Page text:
As anyone who chooses to read this blog should know, The D.C. Fountain Pen Supershow is the largest fountain pen-related gathering in the world. The show spans four days (Thursday-Sunday) in August every year, and takes place at the Sheraton Premiere in Tysons Corner, Virginia. I’ve attended for the past three years. Usually, I arrive early Friday morning so I'm there for the first full day of trading. This year, however, I got in on Thursday afternoon. While some trading goes on in the atrium Thursday afternoon, it’s mainly vintage. The Sheraton had about 15 tables set up, and the trading seemed brisk.
Thursday night, a group of pen bloggers/collectors/enthusiasts assembled in the hotel bar, following dinner at the restaurant next door. Brad Dowdy and Jeffrey Bruckwicki, Mary Collis, Thomas Hall, Leigh Reyes, Gerald Taylor, Paul Joynes, and many others had made it in to town by dinner, and it was fun catching up.
Thursday and Friday are the “pre-show,” open only to exhibitors (who have tables) and “weekend traders” who have purchased the $45 show pass. Saturday and Sunday are open to the public. Lot’s of people ask: why pay extra when you can attend on Saturday and Sunday for only $7 or so? The answer: you avoid the crowds. Saturday at the D.C. Pen Show is very, very crowded. We’re talking shoulder to shoulder crowds most years, with lines backing up out the hotel doors in the morning. Sunday is better from a crowd perspective, but at that point a lot of the vendors have sold out of their choice pens and inks.
After grabbing a quick breakfast with Mary Collis in the morning, anybody who needed nib work done joined a mad rush to put their names on the list of their favorite nibmeister or pen repairer. Most of the major players perform nib work and/or restoration work at this show, including Mike Masuyama, Richard Binder (who now does shows only), Ron Zorn, and Deb Kinney. I was able to get on Mike, Deb, and Ron’s list, and I purchased a spare nib for my Aurora Ipsilon Quadra from Richard Binder, which he tuned as part of the deal. So with spots in line secured, I scoured the show for pens that caught my eye.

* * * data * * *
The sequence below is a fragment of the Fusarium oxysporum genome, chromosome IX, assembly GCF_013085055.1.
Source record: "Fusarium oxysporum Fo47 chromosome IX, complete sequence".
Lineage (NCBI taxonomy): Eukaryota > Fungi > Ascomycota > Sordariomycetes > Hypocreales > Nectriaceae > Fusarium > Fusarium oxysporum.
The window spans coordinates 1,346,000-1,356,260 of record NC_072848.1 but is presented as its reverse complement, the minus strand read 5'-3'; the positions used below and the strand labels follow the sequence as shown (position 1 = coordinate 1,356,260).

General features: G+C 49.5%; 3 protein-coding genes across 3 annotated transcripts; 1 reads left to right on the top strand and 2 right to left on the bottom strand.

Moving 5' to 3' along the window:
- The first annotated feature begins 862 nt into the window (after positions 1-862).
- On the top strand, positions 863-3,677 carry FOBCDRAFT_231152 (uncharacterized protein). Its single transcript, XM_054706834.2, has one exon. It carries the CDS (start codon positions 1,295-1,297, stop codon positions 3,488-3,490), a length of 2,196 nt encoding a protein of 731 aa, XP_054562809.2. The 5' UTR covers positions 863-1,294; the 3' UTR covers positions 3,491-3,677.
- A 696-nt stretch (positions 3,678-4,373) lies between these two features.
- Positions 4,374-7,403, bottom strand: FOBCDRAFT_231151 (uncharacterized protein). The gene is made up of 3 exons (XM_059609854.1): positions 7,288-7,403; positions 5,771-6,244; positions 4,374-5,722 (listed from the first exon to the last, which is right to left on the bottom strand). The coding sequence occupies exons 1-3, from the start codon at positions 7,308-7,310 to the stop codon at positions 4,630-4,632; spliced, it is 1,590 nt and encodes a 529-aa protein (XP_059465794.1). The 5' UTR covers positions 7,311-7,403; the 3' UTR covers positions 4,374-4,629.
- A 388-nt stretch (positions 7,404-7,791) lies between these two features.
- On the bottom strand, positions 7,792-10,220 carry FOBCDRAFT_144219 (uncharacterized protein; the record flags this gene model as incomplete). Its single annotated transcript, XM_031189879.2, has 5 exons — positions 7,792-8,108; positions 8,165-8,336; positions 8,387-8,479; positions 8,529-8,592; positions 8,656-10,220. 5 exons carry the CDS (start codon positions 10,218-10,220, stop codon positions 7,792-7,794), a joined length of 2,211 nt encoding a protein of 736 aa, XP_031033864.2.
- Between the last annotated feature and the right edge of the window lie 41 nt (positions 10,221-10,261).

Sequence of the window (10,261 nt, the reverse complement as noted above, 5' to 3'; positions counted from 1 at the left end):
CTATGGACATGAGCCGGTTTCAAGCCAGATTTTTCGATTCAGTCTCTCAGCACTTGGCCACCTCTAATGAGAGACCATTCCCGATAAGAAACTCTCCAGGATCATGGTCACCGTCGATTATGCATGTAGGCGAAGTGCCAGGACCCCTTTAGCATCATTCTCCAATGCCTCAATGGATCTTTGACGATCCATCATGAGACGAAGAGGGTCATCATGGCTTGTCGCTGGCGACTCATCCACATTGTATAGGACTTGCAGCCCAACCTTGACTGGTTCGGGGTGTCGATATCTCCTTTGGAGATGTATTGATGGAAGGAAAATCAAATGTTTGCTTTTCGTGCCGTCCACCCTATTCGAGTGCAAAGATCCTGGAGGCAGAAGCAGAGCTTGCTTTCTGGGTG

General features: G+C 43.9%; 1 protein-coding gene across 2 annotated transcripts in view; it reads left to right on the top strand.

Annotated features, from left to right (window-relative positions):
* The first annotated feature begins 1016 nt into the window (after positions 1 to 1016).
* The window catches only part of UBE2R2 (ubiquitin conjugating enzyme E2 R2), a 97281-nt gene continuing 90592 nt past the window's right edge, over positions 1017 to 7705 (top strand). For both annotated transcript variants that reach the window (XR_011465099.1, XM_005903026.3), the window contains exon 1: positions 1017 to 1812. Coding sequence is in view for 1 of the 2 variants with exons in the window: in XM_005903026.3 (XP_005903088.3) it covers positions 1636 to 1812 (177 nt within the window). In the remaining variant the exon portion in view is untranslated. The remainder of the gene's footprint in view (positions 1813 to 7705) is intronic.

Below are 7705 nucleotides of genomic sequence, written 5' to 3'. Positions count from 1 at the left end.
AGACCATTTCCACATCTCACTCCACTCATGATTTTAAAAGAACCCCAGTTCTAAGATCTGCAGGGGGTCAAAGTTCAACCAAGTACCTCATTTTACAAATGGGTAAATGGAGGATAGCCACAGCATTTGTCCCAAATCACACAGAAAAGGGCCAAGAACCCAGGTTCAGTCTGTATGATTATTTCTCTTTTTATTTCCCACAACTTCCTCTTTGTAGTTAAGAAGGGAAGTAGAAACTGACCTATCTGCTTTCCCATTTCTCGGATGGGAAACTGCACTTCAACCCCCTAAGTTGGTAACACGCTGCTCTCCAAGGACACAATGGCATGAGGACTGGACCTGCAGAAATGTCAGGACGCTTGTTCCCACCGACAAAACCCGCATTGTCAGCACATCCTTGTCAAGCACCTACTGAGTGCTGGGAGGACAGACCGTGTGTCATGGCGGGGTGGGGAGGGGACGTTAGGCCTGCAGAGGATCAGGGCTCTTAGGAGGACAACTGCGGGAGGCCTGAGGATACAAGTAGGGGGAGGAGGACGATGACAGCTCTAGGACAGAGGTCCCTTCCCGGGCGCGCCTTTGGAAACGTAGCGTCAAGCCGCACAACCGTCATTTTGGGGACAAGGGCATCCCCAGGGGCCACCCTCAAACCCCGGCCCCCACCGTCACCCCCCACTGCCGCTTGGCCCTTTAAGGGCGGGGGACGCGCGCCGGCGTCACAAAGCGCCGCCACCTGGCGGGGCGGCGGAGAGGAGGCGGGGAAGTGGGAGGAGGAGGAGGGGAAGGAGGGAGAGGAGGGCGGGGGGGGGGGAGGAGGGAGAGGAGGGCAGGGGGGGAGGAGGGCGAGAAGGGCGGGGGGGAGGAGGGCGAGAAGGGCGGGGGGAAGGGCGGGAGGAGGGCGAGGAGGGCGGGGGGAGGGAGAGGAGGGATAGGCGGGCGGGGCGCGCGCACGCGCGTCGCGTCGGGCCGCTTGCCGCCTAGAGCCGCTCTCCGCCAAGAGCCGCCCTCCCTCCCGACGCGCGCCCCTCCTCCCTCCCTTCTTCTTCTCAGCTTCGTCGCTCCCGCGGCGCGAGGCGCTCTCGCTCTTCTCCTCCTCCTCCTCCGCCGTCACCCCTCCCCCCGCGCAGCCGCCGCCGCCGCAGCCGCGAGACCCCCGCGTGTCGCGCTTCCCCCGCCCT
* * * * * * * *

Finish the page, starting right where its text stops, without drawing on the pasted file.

As I’ve talked about recently, I’m not in “acquisition mode.” There are a lot of nice pens in D.C., and many caught my eye, but this year I focused more on improving the pens I already have an getting nib work done. I did, however, pick up my Newton Shinobi! No pictures or teaser reviews yet—I want to use this pen and post a full write-up once I’ve spent some time with it. It’s everything I thought it would be and more.
Some more Friday observations and purchases:
Vanness brought a huge amount of ink, as always, and they were set up down the aisle from Bung Box, who is attending the D.C. Pen Show for the first time. Bung Box brought a suitcase full of their ink and limited edition Sailor, Pilot and Platinum pens, which were going fast.
I picked up some ink samples from Franklin-Christoph’s new line, a bottle of Akkerman Shocking Blue that I had ordered, some Bung Box Norwegian Wood, and a couple of spare TWSBI nibs that I had ground to an architect’s nib (by Mike Masuyama) and a .6mm cursive italic (by Deb Kinney). Finally, just before the proverbial bell rang and the show closed for the day, I got a Parker 51 vacumatic from a random eBay lot completely restored by Ron Zorn. The pen works perfectly and my vintage Parker collection continues to grow. Some other pictures:
Friday night: The Pen Addict Meetup
Brad Dowdy of the Pen Addict podcast and Nock Co. sponsored an after-hours gathering in one of the hotel ballrooms following the D.C. Pen Show Friday happy hour. From what I could tell, the turnout was excellent, including a periscoped appearance by Brian and Rachel Goulet! (I made a brief cameo on periscope, but I have no recollection of what was said given my state of exhaustion after about 12 hrs straight on my feet). Stay tuned for more Saturday fun!